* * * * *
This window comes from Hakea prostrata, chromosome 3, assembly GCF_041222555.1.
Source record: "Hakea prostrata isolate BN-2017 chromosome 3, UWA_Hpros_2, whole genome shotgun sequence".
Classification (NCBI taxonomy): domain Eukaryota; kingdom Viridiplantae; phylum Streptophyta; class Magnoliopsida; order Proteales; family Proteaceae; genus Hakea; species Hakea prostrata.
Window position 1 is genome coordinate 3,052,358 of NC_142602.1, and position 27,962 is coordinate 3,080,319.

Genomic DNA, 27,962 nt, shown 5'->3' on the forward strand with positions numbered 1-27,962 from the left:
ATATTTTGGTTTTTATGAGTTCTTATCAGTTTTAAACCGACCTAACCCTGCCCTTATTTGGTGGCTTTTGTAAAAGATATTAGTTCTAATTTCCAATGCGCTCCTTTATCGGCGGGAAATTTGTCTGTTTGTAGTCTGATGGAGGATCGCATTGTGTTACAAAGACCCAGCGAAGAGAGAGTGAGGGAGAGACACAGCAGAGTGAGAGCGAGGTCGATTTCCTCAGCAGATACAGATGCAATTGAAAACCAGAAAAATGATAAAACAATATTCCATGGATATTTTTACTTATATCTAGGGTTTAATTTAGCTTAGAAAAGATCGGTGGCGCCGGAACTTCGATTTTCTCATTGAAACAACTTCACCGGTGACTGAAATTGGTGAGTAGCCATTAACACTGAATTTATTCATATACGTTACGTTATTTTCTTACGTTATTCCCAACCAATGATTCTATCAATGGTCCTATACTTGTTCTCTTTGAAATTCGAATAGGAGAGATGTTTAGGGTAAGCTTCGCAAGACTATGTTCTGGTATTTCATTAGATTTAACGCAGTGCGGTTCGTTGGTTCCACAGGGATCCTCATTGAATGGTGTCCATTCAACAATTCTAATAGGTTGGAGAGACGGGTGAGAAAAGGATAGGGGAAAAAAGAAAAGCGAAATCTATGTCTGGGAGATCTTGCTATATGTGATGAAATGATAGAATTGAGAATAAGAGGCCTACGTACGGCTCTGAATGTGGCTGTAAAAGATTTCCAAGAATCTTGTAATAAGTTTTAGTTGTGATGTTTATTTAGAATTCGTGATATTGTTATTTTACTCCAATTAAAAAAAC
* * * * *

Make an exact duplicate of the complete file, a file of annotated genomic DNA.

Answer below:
This window comes from Hakea prostrata, chromosome 3, assembly GCF_041222555.1.
Source record: "Hakea prostrata isolate BN-2017 chromosome 3, UWA_Hpros_2, whole genome shotgun sequence".
Classification (NCBI taxonomy): domain Eukaryota; kingdom Viridiplantae; phylum Streptophyta; class Magnoliopsida; order Proteales; family Proteaceae; genus Hakea; species Hakea prostrata.
Window position 1 is genome coordinate 3,052,358 of NC_142602.1, and position 27,962 is coordinate 3,080,319.

Genomic DNA, 27,962 nt, shown 5'->3' on the forward strand with positions numbered 1-27,962 from the left:
ATATTTTGGTTTTTATGAGTTCTTATCAGTTTTAAACCGACCTAACCCTGCCCTTATTTGGTGGCTTTTGTAAAAGATATTAGTTCTAATTTCCAATGCGCTCCTTTATCGGCGGGAAATTTGTCTGTTTGTAGTCTGATGGAGGATCGCATTGTGTTACAAAGACCCAGCGAAGAGAGAGTGAGGGAGAGACACAGCAGAGTGAGAGCGAGGTCGATTTCCTCAGCAGATACAGATGCAATTGAAAACCAGAAAAATGATAAAACAATATTCCATGGATATTTTTACTTATATCTAGGGTTTAATTTAGCTTAGAAAAGATCGGTGGCGCCGGAACTTCGATTTTCTCATTGAAACAACTTCACCGGTGACTGAAATTGGTGAGTAGCCATTAACACTGAATTTATTCATATACGTTACGTTATTTTCTTACGTTATTCCCAACCAATGATTCTATCAATGGTCCTATACTTGTTCTCTTTGAAATTCGAATAGGAGAGATGTTTAGGGTAAGCTTCGCAAGACTATGTTCTGGTATTTCATTAGATTTAACGCAGTGCGGTTCGTTGGTTCCACAGGGATCCTCATTGAATGGTGTCCATTCAACAATTCTAATAGGTTGGAGAGACGGGTGAGAAAAGGATAGGGGAAAAAAGAAAAGCGAAATCTATGTCTGGGAGATCTTGCTATATGTGATGAAATGATAGAATTGAGAATAAGAGGCCTACGTACGGCTCTGAATGTGGCTGTAAAAGATTTCCAAGAATCTTGTAATAAGTTTTAGTTGTGATGTTTATTTAGAATTCGTGATATTGTTATTTTACTCCAATTAAAAAAAC